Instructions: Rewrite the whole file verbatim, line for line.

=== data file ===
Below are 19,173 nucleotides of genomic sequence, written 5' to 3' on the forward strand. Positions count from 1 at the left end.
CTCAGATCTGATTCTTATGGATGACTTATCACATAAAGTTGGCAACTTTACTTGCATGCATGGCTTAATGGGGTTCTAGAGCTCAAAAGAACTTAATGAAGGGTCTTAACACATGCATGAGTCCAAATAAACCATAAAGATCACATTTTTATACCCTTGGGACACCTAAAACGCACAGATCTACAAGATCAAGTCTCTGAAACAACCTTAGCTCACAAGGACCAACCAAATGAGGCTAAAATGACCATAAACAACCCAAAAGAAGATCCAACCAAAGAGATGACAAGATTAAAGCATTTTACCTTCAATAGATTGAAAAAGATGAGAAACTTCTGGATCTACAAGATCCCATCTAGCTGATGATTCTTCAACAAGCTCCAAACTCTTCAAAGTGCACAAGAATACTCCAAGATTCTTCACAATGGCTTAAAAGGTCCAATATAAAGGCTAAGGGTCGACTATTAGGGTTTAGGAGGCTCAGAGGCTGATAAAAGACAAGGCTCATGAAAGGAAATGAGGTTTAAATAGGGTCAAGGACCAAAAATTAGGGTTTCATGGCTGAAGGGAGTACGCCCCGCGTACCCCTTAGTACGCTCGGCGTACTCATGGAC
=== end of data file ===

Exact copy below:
Below are 19,173 nucleotides of genomic sequence, written 5' to 3' on the forward strand. Positions count from 1 at the left end.
CTCAGATCTGATTCTTATGGATGACTTATCACATAAAGTTGGCAACTTTACTTGCATGCATGGCTTAATGGGGTTCTAGAGCTCAAAAGAACTTAATGAAGGGTCTTAACACATGCATGAGTCCAAATAAACCATAAAGATCACATTTTTATACCCTTGGGACACCTAAAACGCACAGATCTACAAGATCAAGTCTCTGAAACAACCTTAGCTCACAAGGACCAACCAAATGAGGCTAAAATGACCATAAACAACCCAAAAGAAGATCCAACCAAAGAGATGACAAGATTAAAGCATTTTACCTTCAATAGATTGAAAAAGATGAGAAACTTCTGGATCTACAAGATCCCATCTAGCTGATGATTCTTCAACAAGCTCCAAACTCTTCAAAGTGCACAAGAATACTCCAAGATTCTTCACAATGGCTTAAAAGGTCCAATATAAAGGCTAAGGGTCGACTATTAGGGTTTAGGAGGCTCAGAGGCTGATAAAAGACAAGGCTCATGAAAGGAAATGAGGTTTAAATAGGGTCAAGGACCAAAAATTAGGGTTTCATGGCTGAAGGGAGTACGCCCCGCGTACCCCTTAGTACGCTCGGCGTACTCATGGAC